Digitalization reveals the world in new varieties and forms. This power to unveil not only transforms human outreach and actions, but also changes our conceptions; about whom we are, about our uses and about human horizons for sense-making. In this paper, I explore experience design and the aesthetic turn in contemporary research in human–computer interaction and interaction design. This rather recent interest in aesthetic experience is in my view a move away from a view of digitalization as instances of objects aligned in networks, with certain features, qualities and properties, towards an understanding of digitalization as a relation to the world, to itself, and to what it means to be human (e.g. Technology and the character of contemporary life. A philosophical inquiry. The University of Chicago Press, Chicago, 1984, Holding on to reality. The nature of information at the turn of the millennium. The University of Chicago Press, Chicago, 1999; Questioning technology. Routledge, New York, 1999; The question concerning technology and other essays. Harper and Row, New York, 1977; Technology and the lifeworld, from garden to earth. Indiana University Press, Bloomington, 1990). As such my attempt in this text is to outline a conceptual account concerning what it might mean to designate digitalization as experienced rather than as what we traditionally think of it—as a cause of what we perceive. The paper is based on some previous work suggesting that a focus on the beauty of digitalization (i.e. the beast) entails the possibility to investigate ambiguous meanings of digitalization, meanings that are intrinsic to digitalization but have so far received little or no attention. My suggestion is that there are aesthetic and/or sublime dimensions inherent in digitalization that involves the realization of meaning that are becoming increasingly important in both use and design of digital materials. Hence, the particular focus on aesthetics as implied by the title of this text refers to a pervasive quality harbouring meaning that through a phenomenological lens could be regarded as the material basis of digitalization. The paper concludes that it is crucial to conduct more thorough studies of the relationship between aesthetics and digitalization if we are truly interested in exploring the potential of digitalization in our lives.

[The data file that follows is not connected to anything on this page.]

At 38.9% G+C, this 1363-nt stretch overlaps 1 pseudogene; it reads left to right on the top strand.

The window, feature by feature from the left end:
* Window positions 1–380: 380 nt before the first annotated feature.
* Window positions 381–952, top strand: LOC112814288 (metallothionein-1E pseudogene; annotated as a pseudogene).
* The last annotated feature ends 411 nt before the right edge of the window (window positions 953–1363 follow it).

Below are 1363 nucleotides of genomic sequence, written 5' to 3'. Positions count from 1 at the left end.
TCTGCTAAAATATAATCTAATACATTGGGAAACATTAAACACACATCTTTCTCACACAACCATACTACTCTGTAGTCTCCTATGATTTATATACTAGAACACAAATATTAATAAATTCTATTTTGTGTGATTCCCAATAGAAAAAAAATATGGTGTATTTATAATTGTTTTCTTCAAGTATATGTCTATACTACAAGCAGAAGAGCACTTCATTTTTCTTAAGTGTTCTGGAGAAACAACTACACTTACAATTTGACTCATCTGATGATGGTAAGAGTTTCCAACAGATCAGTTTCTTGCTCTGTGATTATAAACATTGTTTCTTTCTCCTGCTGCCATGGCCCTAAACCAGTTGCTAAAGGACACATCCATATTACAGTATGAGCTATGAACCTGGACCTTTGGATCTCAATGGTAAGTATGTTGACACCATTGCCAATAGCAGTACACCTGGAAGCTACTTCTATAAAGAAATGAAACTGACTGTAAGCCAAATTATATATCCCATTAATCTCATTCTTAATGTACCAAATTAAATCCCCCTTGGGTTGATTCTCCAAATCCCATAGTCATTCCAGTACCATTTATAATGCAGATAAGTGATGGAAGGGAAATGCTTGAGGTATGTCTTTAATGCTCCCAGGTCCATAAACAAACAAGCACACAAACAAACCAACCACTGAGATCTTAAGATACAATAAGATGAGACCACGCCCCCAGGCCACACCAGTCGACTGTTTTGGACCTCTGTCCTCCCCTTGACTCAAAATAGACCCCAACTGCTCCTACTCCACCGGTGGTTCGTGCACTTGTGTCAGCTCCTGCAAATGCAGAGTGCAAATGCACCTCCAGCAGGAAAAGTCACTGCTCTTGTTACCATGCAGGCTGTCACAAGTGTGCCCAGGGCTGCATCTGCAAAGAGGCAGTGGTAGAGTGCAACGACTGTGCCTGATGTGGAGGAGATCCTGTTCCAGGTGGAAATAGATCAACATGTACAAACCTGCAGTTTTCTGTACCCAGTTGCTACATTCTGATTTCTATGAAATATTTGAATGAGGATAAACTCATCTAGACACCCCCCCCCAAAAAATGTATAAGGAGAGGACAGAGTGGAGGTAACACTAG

London: Springer , 2010. Vol. 25, no 1, 27-33 p.